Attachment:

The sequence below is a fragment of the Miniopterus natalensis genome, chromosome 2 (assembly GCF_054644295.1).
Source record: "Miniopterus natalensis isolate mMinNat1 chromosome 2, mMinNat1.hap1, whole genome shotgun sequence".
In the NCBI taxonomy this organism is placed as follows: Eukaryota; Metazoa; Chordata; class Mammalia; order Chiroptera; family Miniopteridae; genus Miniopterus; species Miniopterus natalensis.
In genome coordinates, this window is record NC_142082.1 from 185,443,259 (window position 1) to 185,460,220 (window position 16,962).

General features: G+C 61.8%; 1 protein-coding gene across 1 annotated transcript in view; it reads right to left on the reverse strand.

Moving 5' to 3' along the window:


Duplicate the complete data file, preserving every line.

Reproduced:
The sequence below is a fragment of the Miniopterus natalensis genome, chromosome 2 (assembly GCF_054644295.1).
Source record: "Miniopterus natalensis isolate mMinNat1 chromosome 2, mMinNat1.hap1, whole genome shotgun sequence".
In the NCBI taxonomy this organism is placed as follows: Eukaryota; Metazoa; Chordata; class Mammalia; order Chiroptera; family Miniopteridae; genus Miniopterus; species Miniopterus natalensis.
In genome coordinates, this window is record NC_142082.1 from 185,443,259 (window position 1) to 185,460,220 (window position 16,962).

General features: G+C 61.8%; 1 protein-coding gene across 1 annotated transcript in view; it reads right to left on the reverse strand.

Moving 5' to 3' along the window: